The Bierley Avenue bridge crosses the Portage River at a height of only 13 feet.
PEMBERVILLE - Flooding of the Portage River in Pemberville has been a long-standing problem, but village officials fear Wood County commissioners may soon make the problem much worse.
Commissioners received a petition from a group of local farmers last year requesting the county clean out sections of the river that run through their farmland and flood during storms, damaging their crops.
The petitioning farmers' land sits upstream from the village of Pemberville along the river, which flows north through Wood County.
Village and Wood County officials said last week that cleaning the river south of Pemberville without cleaning it in the village itself would likely cause water to back up more quickly in the village during storms, leading to more severe flooding.
"When somebody cleans their part of a river or a ditch, you may make the water go faster through your part, but whoever's down the river from you, if they're not as clear, that's where the water's going to back up," said Andrew Kalmar, Wood County administrator.
Wood County Engineer Ray Huber's office began in September an assessment of the river to determine costs and the benefits of cleaning it.
Mr. Huber said his office has spent the last six months walking along the 32-mile stretch of river, examining fallen trees, eroded banks, and other obstacles that slow down water flow.
"We are within five miles of completing the walk of the river," he said.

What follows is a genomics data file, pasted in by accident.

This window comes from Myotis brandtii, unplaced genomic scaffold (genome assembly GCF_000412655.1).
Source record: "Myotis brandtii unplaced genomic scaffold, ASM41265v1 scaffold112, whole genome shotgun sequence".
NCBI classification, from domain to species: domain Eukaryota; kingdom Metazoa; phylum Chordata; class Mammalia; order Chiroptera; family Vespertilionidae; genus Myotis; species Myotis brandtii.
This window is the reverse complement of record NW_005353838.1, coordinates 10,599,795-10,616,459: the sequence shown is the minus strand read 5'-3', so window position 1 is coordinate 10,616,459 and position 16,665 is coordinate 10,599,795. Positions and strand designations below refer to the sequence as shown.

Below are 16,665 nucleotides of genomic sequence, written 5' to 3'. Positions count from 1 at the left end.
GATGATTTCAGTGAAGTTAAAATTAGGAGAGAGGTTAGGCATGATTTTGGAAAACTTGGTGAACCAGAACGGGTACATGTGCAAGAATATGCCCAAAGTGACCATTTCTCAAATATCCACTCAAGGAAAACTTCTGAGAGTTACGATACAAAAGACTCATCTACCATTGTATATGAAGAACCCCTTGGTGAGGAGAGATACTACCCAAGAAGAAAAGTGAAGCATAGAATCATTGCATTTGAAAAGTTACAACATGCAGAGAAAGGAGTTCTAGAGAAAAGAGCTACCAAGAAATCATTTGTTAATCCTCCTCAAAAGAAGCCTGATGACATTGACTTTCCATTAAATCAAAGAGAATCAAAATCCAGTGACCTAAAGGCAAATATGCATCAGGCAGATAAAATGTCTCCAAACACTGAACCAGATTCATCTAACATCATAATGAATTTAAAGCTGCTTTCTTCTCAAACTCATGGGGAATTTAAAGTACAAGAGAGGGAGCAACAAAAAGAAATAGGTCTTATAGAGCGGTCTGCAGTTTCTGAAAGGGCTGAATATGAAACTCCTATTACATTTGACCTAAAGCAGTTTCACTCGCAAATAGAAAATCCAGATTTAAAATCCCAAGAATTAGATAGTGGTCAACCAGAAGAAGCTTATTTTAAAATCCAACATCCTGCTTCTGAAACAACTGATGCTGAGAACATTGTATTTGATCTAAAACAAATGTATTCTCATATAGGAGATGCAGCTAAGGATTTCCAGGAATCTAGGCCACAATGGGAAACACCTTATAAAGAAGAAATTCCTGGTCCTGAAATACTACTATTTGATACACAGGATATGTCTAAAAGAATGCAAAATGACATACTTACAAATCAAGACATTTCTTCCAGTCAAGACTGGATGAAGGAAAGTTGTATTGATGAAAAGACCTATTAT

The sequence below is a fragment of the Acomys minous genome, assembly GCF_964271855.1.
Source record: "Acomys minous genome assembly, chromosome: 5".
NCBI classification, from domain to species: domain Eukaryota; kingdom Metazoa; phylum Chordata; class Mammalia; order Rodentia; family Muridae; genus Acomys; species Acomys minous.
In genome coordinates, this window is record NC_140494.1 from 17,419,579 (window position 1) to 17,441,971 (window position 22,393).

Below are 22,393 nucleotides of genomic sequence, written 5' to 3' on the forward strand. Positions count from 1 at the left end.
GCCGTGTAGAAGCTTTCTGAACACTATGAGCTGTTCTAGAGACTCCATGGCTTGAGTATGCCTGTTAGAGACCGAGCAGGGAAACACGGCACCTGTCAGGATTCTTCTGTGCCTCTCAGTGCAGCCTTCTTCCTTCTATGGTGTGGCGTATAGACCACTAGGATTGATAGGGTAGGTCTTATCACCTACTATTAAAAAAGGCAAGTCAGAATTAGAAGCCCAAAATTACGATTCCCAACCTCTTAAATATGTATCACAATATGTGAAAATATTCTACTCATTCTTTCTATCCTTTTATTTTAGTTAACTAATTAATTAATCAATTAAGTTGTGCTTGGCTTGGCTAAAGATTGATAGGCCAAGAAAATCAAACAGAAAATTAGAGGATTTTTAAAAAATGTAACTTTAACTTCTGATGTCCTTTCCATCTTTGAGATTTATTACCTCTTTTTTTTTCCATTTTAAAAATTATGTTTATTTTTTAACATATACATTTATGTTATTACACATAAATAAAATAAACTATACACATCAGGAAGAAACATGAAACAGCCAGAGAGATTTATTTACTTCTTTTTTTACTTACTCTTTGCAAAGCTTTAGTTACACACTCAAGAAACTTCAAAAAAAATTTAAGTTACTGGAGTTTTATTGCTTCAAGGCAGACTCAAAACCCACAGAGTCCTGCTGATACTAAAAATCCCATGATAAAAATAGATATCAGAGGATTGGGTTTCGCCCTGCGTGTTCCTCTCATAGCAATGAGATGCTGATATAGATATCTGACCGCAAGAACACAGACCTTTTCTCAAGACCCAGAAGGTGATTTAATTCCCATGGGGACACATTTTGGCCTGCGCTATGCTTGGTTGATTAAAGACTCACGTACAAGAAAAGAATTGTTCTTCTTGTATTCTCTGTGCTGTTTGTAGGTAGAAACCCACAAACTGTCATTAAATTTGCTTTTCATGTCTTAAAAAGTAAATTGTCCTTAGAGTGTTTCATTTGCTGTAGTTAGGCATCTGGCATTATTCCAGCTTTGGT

Mr. Huber has talked with Pemberville residents who have questioned the county's legal authority to clean the river at the possible expense of other county taxpayers.
"I understand the concern of the village of Pemberville," he said. "But again, I must emphasize we're just in the process of gathering data and that's exactly where I am at right now."
He expects to complete his research no later than April 1 and will make a recommendation to commissioners whether or not they should clean the river.
Hancock and Seneca County commissioners, whose counties may be affected, also are involved in the decision to clean the river, Mr. Huber said.
Pemberville and Wood County officials are still estimating the damage caused by flooding this month, but Mr. Kalmar said the county's emergency management officials determined the damage was not severe enough to warrant a state of emergency declaration, which is necessary for county residents to qualify for emergency relief funds from the federal government.
David Popp, spokesman for U.S. Rep. Bob Latta (R., Bowling Green) who visited flooded parts of the county Feb. 8, said Mr. Latta's hands are tied until the county and the state declare a state of emergency.
"Until we hear from them, there's nothing we can do in terms of federal funding," he said.
The flooding situation continues to be monitored by state officials.
"The Ohio [Emergency Management Agency] is in constant communication with the counties and they're responding to the needs and concerns of Wood County as quickly as possible," said Amanda Wurst, a spokesman for the governor.
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